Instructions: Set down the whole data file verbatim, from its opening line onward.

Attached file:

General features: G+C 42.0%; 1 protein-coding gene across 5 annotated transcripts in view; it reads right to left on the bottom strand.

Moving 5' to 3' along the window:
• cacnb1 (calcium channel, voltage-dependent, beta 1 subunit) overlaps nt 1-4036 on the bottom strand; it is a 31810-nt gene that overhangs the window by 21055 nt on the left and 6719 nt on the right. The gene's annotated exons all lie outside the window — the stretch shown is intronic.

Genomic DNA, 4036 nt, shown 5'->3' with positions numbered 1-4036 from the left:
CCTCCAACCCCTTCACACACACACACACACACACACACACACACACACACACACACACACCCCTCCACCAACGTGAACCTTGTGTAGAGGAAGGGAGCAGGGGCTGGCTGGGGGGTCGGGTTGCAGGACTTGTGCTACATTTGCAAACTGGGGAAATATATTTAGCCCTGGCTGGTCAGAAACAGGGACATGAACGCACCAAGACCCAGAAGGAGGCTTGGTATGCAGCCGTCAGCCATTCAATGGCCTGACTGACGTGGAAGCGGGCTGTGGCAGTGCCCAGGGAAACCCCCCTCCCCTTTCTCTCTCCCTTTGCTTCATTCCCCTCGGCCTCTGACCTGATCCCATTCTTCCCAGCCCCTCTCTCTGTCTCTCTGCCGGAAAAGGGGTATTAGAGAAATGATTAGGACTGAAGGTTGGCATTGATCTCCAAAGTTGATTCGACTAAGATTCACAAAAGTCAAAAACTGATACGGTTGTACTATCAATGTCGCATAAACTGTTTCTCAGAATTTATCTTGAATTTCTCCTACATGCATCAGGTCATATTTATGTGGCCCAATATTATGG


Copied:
General features: G+C 42.0%; 1 protein-coding gene across 5 annotated transcripts in view; it reads right to left on the bottom strand.

Moving 5' to 3' along the window:
• cacnb1 (calcium channel, voltage-dependent, beta 1 subunit) overlaps nt 1-4036 on the bottom strand; it is a 31810-nt gene that overhangs the window by 21055 nt on the left and 6719 nt on the right. The gene's annotated exons all lie outside the window — the stretch shown is intronic.

Genomic DNA, 4036 nt, shown 5'->3' with positions numbered 1-4036 from the left:
CCTCCAACCCCTTCACACACACACACACACACACACACACACACACACACACACACACACCCCTCCACCAACGTGAACCTTGTGTAGAGGAAGGGAGCAGGGGCTGGCTGGGGGGTCGGGTTGCAGGACTTGTGCTACATTTGCAAACTGGGGAAATATATTTAGCCCTGGCTGGTCAGAAACAGGGACATGAACGCACCAAGACCCAGAAGGAGGCTTGGTATGCAGCCGTCAGCCATTCAATGGCCTGACTGACGTGGAAGCGGGCTGTGGCAGTGCCCAGGGAAACCCCCCTCCCCTTTCTCTCTCCCTTTGCTTCATTCCCCTCGGCCTCTGACCTGATCCCATTCTTCCCAGCCCCTCTCTCTGTCTCTCTGCCGGAAAAGGGGTATTAGAGAAATGATTAGGACTGAAGGTTGGCATTGATCTCCAAAGTTGATTCGACTAAGATTCACAAAAGTCAAAAACTGATACGGTTGTACTATCAATGTCGCATAAACTGTTTCTCAGAATTTATCTTGAATTTCTCCTACATGCATCAGGTCATATTTATGTGGCCCAATATTATGG